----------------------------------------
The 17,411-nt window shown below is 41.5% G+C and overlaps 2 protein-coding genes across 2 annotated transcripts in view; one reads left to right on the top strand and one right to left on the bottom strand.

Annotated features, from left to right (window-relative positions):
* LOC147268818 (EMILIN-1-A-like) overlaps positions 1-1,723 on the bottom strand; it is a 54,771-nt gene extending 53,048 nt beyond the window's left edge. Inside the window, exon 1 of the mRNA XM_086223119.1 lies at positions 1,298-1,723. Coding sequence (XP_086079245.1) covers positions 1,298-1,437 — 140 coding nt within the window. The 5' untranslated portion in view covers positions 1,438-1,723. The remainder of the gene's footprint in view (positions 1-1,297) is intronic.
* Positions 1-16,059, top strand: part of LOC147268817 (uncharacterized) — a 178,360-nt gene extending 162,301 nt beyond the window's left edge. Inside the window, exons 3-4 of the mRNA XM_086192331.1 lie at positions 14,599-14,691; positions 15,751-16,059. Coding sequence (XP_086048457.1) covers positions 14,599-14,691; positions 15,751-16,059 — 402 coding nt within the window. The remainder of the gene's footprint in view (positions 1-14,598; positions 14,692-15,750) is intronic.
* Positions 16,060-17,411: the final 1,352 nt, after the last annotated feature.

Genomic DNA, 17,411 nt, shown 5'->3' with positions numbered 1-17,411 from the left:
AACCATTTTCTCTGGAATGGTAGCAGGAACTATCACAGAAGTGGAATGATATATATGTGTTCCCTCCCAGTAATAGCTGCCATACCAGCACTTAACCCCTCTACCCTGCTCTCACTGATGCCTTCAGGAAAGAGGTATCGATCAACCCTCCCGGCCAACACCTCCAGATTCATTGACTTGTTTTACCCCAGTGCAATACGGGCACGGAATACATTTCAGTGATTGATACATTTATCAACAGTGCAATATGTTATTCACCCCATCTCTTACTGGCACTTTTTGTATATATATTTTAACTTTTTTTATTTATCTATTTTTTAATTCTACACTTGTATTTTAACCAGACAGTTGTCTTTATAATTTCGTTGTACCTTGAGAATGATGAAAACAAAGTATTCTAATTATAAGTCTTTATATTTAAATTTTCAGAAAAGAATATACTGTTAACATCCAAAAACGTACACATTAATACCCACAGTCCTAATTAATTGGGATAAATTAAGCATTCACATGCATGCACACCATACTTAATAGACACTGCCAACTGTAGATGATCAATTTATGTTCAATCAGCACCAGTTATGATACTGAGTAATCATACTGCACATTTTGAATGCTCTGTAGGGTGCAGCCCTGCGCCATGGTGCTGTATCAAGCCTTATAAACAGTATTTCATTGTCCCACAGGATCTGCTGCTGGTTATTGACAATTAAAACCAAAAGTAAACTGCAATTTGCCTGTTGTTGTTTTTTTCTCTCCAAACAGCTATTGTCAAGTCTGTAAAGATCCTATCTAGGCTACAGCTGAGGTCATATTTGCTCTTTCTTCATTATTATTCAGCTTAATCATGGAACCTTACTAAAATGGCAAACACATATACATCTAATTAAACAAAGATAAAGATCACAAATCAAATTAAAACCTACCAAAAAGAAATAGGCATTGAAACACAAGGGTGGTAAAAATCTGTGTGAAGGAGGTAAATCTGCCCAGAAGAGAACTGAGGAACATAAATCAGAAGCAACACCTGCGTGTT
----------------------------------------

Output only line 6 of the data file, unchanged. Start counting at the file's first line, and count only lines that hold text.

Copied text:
Genomic DNA, 17,411 nt, shown 5'->3' with positions numbered 1-17,411 from the left: